I have a friend, Sarah. She is managing her small cafeteria. Right now, Sarah is worried because of an incident where one of her employees accidentally dropped the serving dishes, causing injuries to a customer. The customer is threatening to file a case against Sarah for the negligence of her employee. Is my friend accountable for the incident?
An employer’s liability for quasi-delict or negligence is provided in Article 2180, in relation to Article 2176 of the New Civil Code, to wit:
“ARTICLE 2176. Whoever by act or omission causes damage to another, there being fault or negligence, is obliged to pay for the damage done. Such fault or negligence, if there is no pre-existing contractual relation between the parties, is called a quasi-delict and is governed by the provisions of this code.”
“ARTICLE 2180. The obligation imposed by Article 2176 is demandable not only for one’s own acts or omissions, but also for those of persons for whom one is responsible.
Employers shall be liable for the damages caused by their employees and household helpers acting within the scope of their assigned tasks, even though the former are not engaged in any business or industry.
The responsibility treated of in this article shall cease when the persons herein mentioned prove that they observed all the diligence of a good father of a family to prevent damage.” (Emphasis supplied)
Related to these provisions is the ruling of the Supreme Court in Mariano C. Mendoza and Elvira Lim vs. Spouses Leonora J. Gomez and Gabriel vs. Gomez, (G.R. No. 160110, June 18, 2014; ponente, former Associate Justice Jose Perez) that states:
“Generally, when an injury is caused by the negligence of a servant or employee, there instantly arises a presumption of law that there was negligence on the part of the master or employer either in the selection of the servant or employee (culpa in eligiendo) or in the supervision over him after the selection (culpa vigilando), or both. The presumption is juris tantum and not juris et de jure; consequently, it may be rebutted. Accordingly, the general rule is that if the employer shows to the satisfaction of the court that in the selection and supervision of his employee he has exercised the care and diligence of a good father of a family, the presumption is overcome and he is relieved of liability.”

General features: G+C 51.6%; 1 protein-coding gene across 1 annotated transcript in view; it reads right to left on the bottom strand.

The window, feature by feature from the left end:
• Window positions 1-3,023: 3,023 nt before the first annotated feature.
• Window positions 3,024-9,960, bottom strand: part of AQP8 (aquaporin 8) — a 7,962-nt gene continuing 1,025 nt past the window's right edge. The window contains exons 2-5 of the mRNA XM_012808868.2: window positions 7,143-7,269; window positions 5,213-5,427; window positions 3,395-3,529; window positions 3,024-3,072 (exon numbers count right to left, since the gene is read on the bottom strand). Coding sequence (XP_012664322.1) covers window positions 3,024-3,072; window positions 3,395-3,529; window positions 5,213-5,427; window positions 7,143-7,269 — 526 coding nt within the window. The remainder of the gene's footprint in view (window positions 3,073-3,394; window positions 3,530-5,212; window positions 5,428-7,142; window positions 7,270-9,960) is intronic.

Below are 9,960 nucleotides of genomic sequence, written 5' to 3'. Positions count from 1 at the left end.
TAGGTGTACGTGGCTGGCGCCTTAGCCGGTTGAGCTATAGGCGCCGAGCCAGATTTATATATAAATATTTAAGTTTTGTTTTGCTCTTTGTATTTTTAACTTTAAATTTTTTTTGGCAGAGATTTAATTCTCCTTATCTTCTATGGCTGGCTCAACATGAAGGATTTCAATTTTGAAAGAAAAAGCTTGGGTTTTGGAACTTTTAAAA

Thus, it is incumbent upon Sarah to prove that she exercised the diligence of a good father of a family in the selection and supervision of her employee to discharge her from liability.
With regard to the exercise of such diligence of a good father of a family, the Supreme Court emphasized in Filipinas Synthetic Fiber Corporation vs. Wilfredo delos Santos et al. (GR No. 152033, March 16, 2011; ponente, Associate Justice Diosdado Peralta):
“In order that the defense of due diligence in the selection and supervision of employees may be deemed sufficient and plausible, it is not enough to emptily invoke the existence of said company guidelines and policies on hiring and supervision. As the negligence of the employee gives rise to the presumption of negligence on the part of the employer, the latter has the burden of proving that it has been diligent not only in the selection of employees but also in the actual supervision of their work. The mere allegation of the existence of hiring procedures and supervisory policies, without anything more, is decidedly not sufficient to overcome such presumption.”
It is to be remembered:
“In the selection of prospective employees, employers are required to examine them as to their qualification, experience and service record. With respect to the supervision of employees, employers must formulate standard operating procedures, monitor their implementation,and impose disciplinary measures for breaches thereof.
These facts must be shown by concrete proof, including documentary evidence” (Heirs of Ruben Reinoso Sr. vs. Court of Appeals et al., GR No. 116121, July 18, 2011; ponente, Associate Justice Jose Catral Mendoza).
We hope that we were able to answer your queries. Please be reminded that this advice is based solely on the facts you have narrated and our appreciation of the same. Our opinion may vary when other facts are changed or elaborated.
Editor’s note: Dear PAO is a daily column of the Public Attorney’s Office. Questions for Chief Acosta may be sent to email@example.com.